Thursday, March 1, 2012

Cats and parasites behaving badly

Foolishly, I thought everyone already knew that their cats were controlling their minds. I don't mean just with their demanding mews - you do know that cats use a special vocalization that's acoustically similar to a baby's cry, a sound that we've basically evolved to be unable to resist?

You would know that if you'd read the Animals Behaving Badly book. And you'd also know about their even more sinister method: they carry a parasite that changes your personality.

This is not news. You also could have read about it, for example, on Ed Yong's blog way back in 2008. But a new article in The Atlantic called "How Your Cat is Making You Crazy" is getting so much attention that people have clearly missed earlier coverage.

Given that so many cats have infiltrated human homes, this is an issue of major importance, and obviously I've neglected it on this blog for far too long. You've may have heard of toxoplasmosis as a disease that is carried by cats, probably in the context of warnings that pregnant women shouldn't clean the litter box. But these warnings don't go into detail about the effects that this disease may have on us. As I explain it in the book:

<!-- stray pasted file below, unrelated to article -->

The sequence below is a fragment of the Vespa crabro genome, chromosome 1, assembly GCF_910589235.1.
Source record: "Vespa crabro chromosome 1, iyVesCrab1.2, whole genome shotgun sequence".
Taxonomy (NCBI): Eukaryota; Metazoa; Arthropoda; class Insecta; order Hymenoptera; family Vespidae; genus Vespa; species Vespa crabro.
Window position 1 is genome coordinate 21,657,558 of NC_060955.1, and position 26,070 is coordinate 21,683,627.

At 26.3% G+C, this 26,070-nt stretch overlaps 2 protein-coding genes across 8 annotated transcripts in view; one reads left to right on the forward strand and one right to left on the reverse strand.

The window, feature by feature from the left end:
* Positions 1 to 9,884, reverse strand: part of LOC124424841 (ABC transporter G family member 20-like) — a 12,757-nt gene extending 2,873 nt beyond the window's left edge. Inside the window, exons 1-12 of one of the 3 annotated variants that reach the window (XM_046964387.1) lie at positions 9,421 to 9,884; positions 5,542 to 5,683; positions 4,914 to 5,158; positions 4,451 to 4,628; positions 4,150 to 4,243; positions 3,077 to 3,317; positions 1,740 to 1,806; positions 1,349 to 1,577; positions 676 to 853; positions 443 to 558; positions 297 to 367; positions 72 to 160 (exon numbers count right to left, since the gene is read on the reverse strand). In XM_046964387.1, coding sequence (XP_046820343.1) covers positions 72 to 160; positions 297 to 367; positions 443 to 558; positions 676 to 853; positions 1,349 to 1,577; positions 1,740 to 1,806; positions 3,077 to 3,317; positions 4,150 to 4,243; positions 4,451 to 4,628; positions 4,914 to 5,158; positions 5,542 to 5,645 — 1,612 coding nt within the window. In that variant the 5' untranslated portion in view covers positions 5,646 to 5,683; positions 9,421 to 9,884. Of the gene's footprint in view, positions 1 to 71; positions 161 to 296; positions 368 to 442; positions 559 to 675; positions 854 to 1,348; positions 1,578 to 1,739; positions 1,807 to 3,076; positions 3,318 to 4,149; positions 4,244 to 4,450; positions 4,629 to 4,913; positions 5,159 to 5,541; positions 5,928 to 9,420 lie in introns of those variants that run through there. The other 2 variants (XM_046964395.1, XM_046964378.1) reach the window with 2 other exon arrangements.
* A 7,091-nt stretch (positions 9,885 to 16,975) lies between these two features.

The parasite toxoplasma, when it infects a rat, overwhelms its fear of cats and makes it actually feel attracted to them, with predictable results for the rodent. (It then infects the cat, which is where it really wants to live.) Humans infected with toxo also show mental changes: they have an increased risk of traffic accidents, and there’s a correlation with schizophrenia. But the most frightening possibility: If it makes rats attracted to cats, does it do the same to people?

So, you think you like your cat because it's cute and warm and furry. But just maybe you like your cat because an alien that lives in your brain is telling you to and you're powerless to resist. It would explain a lot, don't you think?

Sinister kitty by Flickr user cloned milkmen.